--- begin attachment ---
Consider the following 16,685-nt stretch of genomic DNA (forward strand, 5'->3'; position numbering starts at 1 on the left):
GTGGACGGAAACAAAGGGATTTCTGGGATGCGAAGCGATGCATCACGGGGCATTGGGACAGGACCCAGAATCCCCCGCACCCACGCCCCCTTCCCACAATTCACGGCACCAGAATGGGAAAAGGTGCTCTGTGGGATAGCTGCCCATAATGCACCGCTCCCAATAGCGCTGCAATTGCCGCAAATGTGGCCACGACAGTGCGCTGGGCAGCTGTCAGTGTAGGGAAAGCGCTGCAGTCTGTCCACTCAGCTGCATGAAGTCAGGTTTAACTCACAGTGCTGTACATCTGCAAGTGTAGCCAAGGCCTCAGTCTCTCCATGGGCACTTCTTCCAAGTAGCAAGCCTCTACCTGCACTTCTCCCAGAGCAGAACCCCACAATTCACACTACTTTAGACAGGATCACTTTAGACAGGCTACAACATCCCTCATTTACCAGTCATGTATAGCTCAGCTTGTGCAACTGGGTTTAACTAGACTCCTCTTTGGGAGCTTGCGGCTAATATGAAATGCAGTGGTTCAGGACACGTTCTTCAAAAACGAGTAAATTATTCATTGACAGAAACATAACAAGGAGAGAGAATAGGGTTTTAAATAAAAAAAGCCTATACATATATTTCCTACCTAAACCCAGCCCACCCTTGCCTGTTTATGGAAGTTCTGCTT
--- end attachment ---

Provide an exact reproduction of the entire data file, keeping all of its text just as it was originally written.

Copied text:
Consider the following 16,685-nt stretch of genomic DNA (forward strand, 5'->3'; position numbering starts at 1 on the left):
GTGGACGGAAACAAAGGGATTTCTGGGATGCGAAGCGATGCATCACGGGGCATTGGGACAGGACCCAGAATCCCCCGCACCCACGCCCCCTTCCCACAATTCACGGCACCAGAATGGGAAAAGGTGCTCTGTGGGATAGCTGCCCATAATGCACCGCTCCCAATAGCGCTGCAATTGCCGCAAATGTGGCCACGACAGTGCGCTGGGCAGCTGTCAGTGTAGGGAAAGCGCTGCAGTCTGTCCACTCAGCTGCATGAAGTCAGGTTTAACTCACAGTGCTGTACATCTGCAAGTGTAGCCAAGGCCTCAGTCTCTCCATGGGCACTTCTTCCAAGTAGCAAGCCTCTACCTGCACTTCTCCCAGAGCAGAACCCCACAATTCACACTACTTTAGACAGGATCACTTTAGACAGGCTACAACATCCCTCATTTACCAGTCATGTATAGCTCAGCTTGTGCAACTGGGTTTAACTAGACTCCTCTTTGGGAGCTTGCGGCTAATATGAAATGCAGTGGTTCAGGACACGTTCTTCAAAAACGAGTAAATTATTCATTGACAGAAACATAACAAGGAGAGAGAATAGGGTTTTAAATAAAAAAAGCCTATACATATATTTCCTACCTAAACCCAGCCCACCCTTGCCTGTTTATGGAAGTTCTGCTT